let symbol = parse_symbol(&mut chars);
                println!("\"{}\"", symbol);
    return lexems;

fn symbol_char(char: char) -> bool {
    match char {
        '\x00'..=' ' |
        '(' | ')' | '[' | ']' |
        '#' | ',' | '.' | '`' |
        ';' | '"' | '\'' | '\\' => false,
        _ => true,

unsafe fn string_from_ptrs<'a>(beg: *const u8, end: *const u8) -> &'a str {
    let len = end as usize - beg as usize;
    let slice = std::slice::from_raw_parts(beg, len);

fn parse_symbol<'a>(chars: &mut str::Chars) -> &'a str {
    let mut escaped = false;
    let beg_str = chars.as_str();

    while let Some(char) = {
        if escaped || char == '\\' {
            escaped = !escaped;
        } else if !symbol_char(char) {
            unsafe {
                let end = chars.as_str().as_ptr();
                return string_from_ptrs(beg_str.as_ptr(), end);
    unsafe {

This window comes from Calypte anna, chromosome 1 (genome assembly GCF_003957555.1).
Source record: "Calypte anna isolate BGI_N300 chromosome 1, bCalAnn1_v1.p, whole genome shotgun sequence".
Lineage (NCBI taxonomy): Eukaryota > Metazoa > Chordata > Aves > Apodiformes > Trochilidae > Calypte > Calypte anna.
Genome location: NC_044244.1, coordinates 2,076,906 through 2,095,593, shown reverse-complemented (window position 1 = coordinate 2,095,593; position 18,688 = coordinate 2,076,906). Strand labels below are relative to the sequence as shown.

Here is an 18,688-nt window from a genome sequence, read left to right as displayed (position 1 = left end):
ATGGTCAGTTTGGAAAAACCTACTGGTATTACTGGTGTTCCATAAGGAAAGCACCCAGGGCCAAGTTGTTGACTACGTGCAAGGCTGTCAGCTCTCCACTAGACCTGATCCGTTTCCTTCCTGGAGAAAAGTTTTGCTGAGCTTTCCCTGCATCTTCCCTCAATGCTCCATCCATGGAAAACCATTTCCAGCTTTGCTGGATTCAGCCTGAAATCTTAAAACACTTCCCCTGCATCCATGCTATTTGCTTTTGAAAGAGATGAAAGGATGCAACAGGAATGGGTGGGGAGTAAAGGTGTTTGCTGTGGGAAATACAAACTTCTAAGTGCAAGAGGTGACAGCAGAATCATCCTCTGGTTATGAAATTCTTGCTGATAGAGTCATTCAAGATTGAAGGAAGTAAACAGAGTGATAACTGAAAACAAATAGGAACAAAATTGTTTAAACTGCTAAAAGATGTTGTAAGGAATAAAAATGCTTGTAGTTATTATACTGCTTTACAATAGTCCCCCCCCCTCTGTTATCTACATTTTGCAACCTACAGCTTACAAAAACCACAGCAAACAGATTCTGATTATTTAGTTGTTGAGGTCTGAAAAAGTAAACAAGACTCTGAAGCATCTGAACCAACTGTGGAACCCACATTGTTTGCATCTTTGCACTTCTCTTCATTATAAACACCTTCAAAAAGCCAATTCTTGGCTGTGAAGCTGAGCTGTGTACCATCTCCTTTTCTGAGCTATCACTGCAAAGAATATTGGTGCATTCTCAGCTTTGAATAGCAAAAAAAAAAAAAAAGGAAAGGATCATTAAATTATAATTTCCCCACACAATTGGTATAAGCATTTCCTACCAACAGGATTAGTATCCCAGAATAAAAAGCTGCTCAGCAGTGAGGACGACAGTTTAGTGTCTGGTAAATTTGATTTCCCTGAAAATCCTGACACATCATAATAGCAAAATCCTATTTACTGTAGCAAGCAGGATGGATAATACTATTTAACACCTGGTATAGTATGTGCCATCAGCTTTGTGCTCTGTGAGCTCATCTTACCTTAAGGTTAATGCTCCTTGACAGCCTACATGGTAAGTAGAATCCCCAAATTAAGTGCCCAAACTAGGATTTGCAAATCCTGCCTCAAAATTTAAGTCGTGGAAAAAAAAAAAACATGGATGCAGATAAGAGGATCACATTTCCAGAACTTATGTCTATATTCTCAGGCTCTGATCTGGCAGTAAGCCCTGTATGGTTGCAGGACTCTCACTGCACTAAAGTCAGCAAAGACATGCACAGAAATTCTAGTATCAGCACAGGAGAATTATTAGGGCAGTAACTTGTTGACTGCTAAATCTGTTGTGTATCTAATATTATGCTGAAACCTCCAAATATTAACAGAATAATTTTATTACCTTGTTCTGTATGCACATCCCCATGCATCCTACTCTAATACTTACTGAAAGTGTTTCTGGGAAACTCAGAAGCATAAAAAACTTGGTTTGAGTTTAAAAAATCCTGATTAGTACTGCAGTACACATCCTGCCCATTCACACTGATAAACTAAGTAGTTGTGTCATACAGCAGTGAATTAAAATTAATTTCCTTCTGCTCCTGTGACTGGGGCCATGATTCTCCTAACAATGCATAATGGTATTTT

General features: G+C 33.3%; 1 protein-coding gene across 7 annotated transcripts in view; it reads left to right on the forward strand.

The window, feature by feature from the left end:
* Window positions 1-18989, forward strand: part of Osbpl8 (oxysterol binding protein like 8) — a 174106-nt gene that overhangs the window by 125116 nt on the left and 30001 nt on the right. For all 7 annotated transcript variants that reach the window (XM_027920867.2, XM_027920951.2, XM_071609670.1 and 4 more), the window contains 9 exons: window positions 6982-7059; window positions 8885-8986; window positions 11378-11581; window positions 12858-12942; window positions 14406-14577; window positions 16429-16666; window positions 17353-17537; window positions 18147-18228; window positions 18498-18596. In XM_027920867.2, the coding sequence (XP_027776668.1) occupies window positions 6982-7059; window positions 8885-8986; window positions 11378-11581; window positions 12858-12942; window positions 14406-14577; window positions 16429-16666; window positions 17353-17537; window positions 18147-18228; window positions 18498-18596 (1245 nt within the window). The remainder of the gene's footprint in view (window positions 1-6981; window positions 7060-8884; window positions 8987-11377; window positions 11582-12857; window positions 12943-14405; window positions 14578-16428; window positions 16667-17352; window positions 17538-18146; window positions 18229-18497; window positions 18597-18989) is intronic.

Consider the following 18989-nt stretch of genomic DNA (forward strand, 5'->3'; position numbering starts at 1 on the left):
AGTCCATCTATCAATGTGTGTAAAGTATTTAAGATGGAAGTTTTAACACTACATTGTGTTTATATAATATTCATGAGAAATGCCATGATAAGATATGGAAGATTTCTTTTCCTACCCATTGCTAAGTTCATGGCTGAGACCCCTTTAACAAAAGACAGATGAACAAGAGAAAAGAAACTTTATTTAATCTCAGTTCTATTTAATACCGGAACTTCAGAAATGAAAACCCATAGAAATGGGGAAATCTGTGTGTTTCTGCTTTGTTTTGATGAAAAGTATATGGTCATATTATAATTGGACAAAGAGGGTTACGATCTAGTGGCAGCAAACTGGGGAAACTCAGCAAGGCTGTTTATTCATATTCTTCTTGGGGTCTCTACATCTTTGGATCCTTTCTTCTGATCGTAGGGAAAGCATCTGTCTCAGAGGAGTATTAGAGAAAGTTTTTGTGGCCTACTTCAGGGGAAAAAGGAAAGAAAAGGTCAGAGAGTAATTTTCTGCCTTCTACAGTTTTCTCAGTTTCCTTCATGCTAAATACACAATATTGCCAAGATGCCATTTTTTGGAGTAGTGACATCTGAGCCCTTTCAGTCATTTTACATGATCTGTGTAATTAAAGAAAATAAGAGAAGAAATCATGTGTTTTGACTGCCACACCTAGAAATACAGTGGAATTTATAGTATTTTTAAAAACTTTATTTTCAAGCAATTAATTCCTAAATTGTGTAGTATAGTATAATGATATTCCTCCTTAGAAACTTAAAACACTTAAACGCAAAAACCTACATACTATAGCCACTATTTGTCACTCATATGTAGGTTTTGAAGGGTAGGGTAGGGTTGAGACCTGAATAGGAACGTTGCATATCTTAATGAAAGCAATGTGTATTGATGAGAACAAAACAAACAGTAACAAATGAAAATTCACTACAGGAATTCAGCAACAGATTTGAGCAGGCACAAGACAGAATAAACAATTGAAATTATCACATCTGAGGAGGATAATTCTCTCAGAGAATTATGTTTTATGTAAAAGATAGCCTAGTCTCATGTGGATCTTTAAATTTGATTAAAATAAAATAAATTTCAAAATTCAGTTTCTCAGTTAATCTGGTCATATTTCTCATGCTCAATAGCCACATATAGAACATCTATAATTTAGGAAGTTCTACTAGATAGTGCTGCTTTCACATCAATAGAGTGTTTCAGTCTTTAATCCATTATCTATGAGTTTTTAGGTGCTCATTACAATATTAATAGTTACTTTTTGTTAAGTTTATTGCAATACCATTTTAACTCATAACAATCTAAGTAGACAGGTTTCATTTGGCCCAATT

let slice = std::slice::from_raw_parts(beg_str.as_ptr(), beg_str.len());

fn main() {
    let symbols = parse("(foo (bar) baz 'word) bob");
    for s in symbols {
        println!("\"{}\"", s);

mod test {
    macro_rules! vec_of_strings {
        ($($x:expr),*) => (vec![$($x.to_string()),*]);

    fn parse() {
        let symbols = super::parse("(foo (bar) baz 'word) bob");

        let golden = vec_of_strings![
            "(", "foo", "space", "(", "bar", ")", "space",
            "baz", "space", "quote", "word", ")", "space",

        assert_eq!(golden, symbols);


So first off, you don't need unsafe for this. Using raw pointers to try and "extend" a lifetime because the borrow checker doesn't like your code should set off alarm bells.

When I do something like this I'll split it into two stages, lexical analysis and parsing.

The lexer is where the interesting no-copy comes in.

struct Lexer<'a> {
    src: &'a str,
    cursor: usize,

impl<'a> Lexer<'a> {
    pub fn new(src: &'a str) -> Self {
        Lexer {
            cursor: 0,
    pub fn rest(&self) -> &'a str {

I'll also define a Token for the individual "atoms" of my language (identifiers, string literals, number literals, etc.) and Span for keeping track of where things are (helps when reporting errors).